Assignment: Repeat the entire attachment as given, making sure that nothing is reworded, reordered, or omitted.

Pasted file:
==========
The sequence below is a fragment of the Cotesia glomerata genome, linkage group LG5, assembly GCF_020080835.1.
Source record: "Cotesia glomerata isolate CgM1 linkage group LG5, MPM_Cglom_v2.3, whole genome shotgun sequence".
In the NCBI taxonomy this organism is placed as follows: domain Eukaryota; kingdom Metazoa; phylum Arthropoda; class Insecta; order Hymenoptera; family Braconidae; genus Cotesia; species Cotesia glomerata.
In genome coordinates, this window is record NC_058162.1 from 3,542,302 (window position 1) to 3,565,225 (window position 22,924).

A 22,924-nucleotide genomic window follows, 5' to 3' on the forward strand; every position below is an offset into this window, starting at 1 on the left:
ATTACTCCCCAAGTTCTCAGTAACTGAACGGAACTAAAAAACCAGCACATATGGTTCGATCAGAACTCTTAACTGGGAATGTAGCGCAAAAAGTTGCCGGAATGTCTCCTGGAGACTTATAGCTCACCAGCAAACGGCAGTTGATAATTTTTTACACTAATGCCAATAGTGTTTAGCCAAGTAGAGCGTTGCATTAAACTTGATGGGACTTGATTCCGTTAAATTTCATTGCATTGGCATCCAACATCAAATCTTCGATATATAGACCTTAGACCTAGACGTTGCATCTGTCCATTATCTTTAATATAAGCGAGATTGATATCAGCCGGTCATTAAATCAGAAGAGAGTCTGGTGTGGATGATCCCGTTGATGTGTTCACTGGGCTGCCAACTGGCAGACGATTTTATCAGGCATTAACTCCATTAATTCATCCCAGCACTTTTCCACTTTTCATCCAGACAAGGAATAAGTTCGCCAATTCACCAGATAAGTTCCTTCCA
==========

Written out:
The sequence below is a fragment of the Cotesia glomerata genome, linkage group LG5, assembly GCF_020080835.1.
Source record: "Cotesia glomerata isolate CgM1 linkage group LG5, MPM_Cglom_v2.3, whole genome shotgun sequence".
In the NCBI taxonomy this organism is placed as follows: domain Eukaryota; kingdom Metazoa; phylum Arthropoda; class Insecta; order Hymenoptera; family Braconidae; genus Cotesia; species Cotesia glomerata.
In genome coordinates, this window is record NC_058162.1 from 3,542,302 (window position 1) to 3,565,225 (window position 22,924).

A 22,924-nucleotide genomic window follows, 5' to 3' on the forward strand; every position below is an offset into this window, starting at 1 on the left:
ATTACTCCCCAAGTTCTCAGTAACTGAACGGAACTAAAAAACCAGCACATATGGTTCGATCAGAACTCTTAACTGGGAATGTAGCGCAAAAAGTTGCCGGAATGTCTCCTGGAGACTTATAGCTCACCAGCAAACGGCAGTTGATAATTTTTTACACTAATGCCAATAGTGTTTAGCCAAGTAGAGCGTTGCATTAAACTTGATGGGACTTGATTCCGTTAAATTTCATTGCATTGGCATCCAACATCAAATCTTCGATATATAGACCTTAGACCTAGACGTTGCATCTGTCCATTATCTTTAATATAAGCGAGATTGATATCAGCCGGTCATTAAATCAGAAGAGAGTCTGGTGTGGATGATCCCGTTGATGTGTTCACTGGGCTGCCAACTGGCAGACGATTTTATCAGGCATTAACTCCATTAATTCATCCCAGCACTTTTCCACTTTTCATCCAGACAAGGAATAAGTTCGCCAATTCACCAGATAAGTTCCTTCCA